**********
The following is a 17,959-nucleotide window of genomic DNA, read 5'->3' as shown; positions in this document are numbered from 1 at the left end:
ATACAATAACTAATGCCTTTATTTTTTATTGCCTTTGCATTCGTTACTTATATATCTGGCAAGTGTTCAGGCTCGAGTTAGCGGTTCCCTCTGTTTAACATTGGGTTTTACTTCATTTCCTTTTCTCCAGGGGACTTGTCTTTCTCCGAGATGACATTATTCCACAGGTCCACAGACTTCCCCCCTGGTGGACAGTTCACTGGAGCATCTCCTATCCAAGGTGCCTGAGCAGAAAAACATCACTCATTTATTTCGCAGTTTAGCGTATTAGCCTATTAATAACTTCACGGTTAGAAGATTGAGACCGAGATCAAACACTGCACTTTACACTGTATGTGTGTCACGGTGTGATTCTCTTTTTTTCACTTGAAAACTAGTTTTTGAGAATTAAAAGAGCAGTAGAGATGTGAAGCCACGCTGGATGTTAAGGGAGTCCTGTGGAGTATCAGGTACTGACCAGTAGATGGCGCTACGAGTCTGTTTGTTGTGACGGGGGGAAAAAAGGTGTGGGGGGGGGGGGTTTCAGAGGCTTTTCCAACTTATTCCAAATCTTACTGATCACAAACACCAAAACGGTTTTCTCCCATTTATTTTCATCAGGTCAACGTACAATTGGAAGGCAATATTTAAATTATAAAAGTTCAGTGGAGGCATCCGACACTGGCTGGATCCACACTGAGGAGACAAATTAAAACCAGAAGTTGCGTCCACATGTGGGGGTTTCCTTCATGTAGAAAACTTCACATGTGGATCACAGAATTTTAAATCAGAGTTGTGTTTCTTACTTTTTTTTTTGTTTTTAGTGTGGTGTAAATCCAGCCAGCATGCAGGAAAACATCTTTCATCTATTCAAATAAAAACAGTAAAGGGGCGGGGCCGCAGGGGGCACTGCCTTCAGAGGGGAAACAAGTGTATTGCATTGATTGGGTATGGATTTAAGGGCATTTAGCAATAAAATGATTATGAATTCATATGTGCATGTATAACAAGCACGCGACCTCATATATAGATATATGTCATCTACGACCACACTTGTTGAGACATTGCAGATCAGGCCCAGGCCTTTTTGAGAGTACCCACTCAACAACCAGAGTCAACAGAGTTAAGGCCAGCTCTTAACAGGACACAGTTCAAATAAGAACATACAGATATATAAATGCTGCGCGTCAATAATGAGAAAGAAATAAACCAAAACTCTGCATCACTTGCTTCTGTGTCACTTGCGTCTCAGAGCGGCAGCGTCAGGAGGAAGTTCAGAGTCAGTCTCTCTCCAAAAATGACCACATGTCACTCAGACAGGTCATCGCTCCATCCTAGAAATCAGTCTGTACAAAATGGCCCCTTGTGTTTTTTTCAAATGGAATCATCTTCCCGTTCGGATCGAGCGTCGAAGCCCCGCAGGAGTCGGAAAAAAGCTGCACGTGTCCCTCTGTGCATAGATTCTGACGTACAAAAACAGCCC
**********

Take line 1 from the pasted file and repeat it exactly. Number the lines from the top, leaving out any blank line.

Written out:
The following is a 17,959-nucleotide window of genomic DNA, read 5'->3' as shown; positions in this document are numbered from 1 at the left end: